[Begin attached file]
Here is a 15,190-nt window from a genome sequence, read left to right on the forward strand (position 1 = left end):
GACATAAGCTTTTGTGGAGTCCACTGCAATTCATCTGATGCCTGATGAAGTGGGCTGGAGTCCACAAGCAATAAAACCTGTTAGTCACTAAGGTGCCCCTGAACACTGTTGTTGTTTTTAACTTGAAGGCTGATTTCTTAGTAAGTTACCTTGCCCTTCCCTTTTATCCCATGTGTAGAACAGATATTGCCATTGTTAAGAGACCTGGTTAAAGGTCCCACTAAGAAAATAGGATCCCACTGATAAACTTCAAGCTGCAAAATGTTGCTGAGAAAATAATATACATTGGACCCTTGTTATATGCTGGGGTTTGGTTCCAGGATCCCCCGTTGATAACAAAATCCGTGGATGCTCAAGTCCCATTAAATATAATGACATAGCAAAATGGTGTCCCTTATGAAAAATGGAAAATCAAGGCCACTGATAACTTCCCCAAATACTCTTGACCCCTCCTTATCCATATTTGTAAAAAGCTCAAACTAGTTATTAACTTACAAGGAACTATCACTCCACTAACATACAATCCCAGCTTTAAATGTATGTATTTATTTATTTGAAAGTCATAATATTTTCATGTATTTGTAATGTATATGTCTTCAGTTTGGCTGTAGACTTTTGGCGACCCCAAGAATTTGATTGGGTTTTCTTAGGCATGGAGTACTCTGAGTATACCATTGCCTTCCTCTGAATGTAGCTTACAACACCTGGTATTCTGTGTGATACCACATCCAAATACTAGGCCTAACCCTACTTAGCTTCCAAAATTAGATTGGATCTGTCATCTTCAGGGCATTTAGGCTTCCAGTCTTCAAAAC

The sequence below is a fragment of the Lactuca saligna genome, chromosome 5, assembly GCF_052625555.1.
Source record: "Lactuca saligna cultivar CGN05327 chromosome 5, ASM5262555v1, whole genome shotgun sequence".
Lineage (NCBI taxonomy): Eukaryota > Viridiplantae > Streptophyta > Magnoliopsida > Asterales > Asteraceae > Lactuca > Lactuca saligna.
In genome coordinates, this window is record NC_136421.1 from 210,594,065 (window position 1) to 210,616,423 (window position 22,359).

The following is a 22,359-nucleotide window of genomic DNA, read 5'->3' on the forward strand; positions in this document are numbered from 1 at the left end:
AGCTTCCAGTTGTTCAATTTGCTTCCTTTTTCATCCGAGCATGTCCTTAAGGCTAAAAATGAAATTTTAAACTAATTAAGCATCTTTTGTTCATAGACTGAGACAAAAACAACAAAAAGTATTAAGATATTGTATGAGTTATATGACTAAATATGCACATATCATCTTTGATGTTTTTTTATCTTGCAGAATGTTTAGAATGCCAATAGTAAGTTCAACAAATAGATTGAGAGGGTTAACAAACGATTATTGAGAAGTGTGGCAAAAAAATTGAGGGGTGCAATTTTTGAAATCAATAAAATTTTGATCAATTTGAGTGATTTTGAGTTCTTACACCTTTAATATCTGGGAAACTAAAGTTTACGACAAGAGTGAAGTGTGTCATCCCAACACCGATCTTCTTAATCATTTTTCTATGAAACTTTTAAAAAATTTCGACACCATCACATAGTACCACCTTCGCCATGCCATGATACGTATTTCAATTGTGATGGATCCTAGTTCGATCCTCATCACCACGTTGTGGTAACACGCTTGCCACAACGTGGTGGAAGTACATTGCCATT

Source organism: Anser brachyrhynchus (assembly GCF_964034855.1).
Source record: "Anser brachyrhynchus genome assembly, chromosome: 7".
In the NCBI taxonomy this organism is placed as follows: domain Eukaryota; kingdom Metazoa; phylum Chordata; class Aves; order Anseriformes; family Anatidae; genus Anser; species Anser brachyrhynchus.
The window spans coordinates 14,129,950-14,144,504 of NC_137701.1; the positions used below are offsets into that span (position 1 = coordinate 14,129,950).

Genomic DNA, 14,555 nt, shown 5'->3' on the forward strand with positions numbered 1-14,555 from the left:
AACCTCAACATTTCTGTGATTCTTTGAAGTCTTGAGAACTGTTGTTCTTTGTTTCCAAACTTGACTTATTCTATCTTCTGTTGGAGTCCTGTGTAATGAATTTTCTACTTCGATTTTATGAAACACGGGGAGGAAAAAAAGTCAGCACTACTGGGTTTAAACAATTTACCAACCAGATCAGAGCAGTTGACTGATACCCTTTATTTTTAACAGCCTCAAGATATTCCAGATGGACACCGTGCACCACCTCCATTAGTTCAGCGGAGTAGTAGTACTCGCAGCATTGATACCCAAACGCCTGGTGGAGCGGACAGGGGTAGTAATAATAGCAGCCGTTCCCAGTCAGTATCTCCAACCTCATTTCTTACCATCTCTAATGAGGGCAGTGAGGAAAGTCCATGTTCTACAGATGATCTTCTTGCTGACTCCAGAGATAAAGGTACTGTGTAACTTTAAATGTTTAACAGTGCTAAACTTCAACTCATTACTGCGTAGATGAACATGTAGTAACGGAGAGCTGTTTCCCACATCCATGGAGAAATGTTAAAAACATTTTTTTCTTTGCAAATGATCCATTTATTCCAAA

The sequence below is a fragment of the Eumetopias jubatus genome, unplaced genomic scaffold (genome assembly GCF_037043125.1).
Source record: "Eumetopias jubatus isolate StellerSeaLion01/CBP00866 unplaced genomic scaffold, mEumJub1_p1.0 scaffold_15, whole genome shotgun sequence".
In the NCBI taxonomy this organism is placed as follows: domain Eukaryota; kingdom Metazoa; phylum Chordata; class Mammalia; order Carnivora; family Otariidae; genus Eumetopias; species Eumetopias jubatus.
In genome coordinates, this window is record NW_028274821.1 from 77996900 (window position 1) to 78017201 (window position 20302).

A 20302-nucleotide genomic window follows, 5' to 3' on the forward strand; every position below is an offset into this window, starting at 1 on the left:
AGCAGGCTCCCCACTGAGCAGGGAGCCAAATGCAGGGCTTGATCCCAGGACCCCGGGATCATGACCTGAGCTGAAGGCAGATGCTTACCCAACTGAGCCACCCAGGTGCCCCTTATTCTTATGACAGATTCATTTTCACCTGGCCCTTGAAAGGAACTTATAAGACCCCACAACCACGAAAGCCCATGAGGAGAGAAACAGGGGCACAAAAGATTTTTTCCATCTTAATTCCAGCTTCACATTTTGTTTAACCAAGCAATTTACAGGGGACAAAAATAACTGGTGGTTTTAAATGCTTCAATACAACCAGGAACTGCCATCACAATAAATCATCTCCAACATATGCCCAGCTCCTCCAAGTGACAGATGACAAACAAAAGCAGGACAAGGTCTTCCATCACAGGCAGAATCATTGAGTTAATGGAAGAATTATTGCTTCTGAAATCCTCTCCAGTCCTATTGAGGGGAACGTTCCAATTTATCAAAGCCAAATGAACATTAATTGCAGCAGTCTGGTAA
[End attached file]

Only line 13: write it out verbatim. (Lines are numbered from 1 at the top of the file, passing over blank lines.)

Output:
Genomic DNA, 14,555 nt, shown 5'->3' on the forward strand with positions numbered 1-14,555 from the left: